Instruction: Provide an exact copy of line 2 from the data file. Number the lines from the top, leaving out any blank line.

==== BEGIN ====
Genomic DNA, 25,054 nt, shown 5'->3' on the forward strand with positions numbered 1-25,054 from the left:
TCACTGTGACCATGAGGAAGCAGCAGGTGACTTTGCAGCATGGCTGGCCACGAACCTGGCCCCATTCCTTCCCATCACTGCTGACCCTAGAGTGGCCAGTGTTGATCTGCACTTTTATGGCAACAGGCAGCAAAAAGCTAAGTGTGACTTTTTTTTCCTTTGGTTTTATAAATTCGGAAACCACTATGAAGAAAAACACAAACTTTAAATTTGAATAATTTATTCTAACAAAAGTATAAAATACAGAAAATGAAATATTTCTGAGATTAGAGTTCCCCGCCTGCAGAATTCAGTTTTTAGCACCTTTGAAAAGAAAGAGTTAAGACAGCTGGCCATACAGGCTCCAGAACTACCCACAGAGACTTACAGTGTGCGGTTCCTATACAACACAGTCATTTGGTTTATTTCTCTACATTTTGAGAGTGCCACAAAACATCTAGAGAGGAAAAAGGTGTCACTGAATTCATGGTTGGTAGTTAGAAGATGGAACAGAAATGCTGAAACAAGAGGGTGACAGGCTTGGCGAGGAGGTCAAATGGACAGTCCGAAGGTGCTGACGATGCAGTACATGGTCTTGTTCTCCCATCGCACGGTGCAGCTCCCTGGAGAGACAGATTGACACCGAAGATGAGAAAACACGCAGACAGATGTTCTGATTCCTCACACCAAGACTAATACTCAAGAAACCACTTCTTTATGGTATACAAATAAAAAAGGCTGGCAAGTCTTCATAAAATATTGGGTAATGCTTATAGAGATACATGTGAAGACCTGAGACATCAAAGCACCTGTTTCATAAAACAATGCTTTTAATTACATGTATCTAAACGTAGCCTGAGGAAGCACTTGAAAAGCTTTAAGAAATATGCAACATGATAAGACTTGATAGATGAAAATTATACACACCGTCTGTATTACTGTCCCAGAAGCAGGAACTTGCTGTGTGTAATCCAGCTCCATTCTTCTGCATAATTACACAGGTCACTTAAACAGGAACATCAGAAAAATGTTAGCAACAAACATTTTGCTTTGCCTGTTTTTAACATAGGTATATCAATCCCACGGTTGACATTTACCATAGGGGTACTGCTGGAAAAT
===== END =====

TCACTGTGACCATGAGGAAGCAGCAGGTGACTTTGCAGCATGGCTGGCCACGAACCTGGCCCCATTCCTTCCCATCACTGCTGACCCTAGAGTGGCCAGTGTTGATCTGCACTTTTATGGCAACAGGCAGCAAAAAGCTAAGTGTGACTTTTTTTTCCTTTGGTTTTATAAATTCGGAAACCACTATGAAGAAAAACACAAACTTTAAATTTGAATAATTTATTCTAACAAAAGTATAAAATACAGAAAATGAAATATTTCTGAGATTAGAGTTCCCCGCCTGCAGAATTCAGTTTTTAGCACCTTTGAAAAGAAAGAGTTAAGACAGCTGGCCATACAGGCTCCAGAACTACCCACAGAGACTTACAGTGTGCGGTTCCTATACAACACAGTCATTTGGTTTATTTCTCTACATTTTGAGAGTGCCACAAAACATCTAGAGAGGAAAAAGGTGTCACTGAATTCATGGTTGGTAGTTAGAAGATGGAACAGAAATGCTGAAACAAGAGGGTGACAGGCTTGGCGAGGAGGTCAAATGGACAGTCCGAAGGTGCTGACGATGCAGTACATGGTCTTGTTCTCCCATCGCACGGTGCAGCTCCCTGGAGAGACAGATTGACACCGAAGATGAGAAAACACGCAGACAGATGTTCTGATTCCTCACACCAAGACTAATACTCAAGAAACCACTTCTTTATGGTATACAAATAAAAAAGGCTGGCAAGTCTTCATAAAATATTGGGTAATGCTTATAGAGATACATGTGAAGACCTGAGACATCAAAGCACCTGTTTCATAAAACAATGCTTTTAATTACATGTATCTAAACGTAGCCTGAGGAAGCACTTGAAAAGCTTTAAGAAATATGCAACATGATAAGACTTGATAGATGAAAATTATACACACCGTCTGTATTACTGTCCCAGAAGCAGGAACTTGCTGTGTGTAATCCAGCTCCATTCTTCTGCATAATTACACAGGTCACTTAAACAGGAACATCAGAAAAATGTTAGCAACAAACATTTTGCTTTGCCTGTTTTTAACATAGGTATATCAATCCCACGGTTGACATTTACCATAGGGGTACTGCTGGAAAAT